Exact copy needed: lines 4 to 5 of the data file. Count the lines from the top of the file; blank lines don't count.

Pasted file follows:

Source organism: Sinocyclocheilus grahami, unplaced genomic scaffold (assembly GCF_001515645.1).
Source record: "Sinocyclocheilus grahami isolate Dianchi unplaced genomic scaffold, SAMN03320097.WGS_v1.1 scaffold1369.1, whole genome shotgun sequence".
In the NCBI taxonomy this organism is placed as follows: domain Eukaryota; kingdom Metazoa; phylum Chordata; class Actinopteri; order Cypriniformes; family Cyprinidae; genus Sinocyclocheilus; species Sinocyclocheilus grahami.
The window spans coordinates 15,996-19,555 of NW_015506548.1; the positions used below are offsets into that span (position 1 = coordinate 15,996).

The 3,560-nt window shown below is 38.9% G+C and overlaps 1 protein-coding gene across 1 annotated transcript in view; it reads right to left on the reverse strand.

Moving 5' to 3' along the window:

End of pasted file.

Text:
The window spans coordinates 15,996-19,555 of NW_015506548.1; the positions used below are offsets into that span (position 1 = coordinate 15,996).

The 3,560-nt window shown below is 38.9% G+C and overlaps 1 protein-coding gene across 1 annotated transcript in view; it reads right to left on the reverse strand.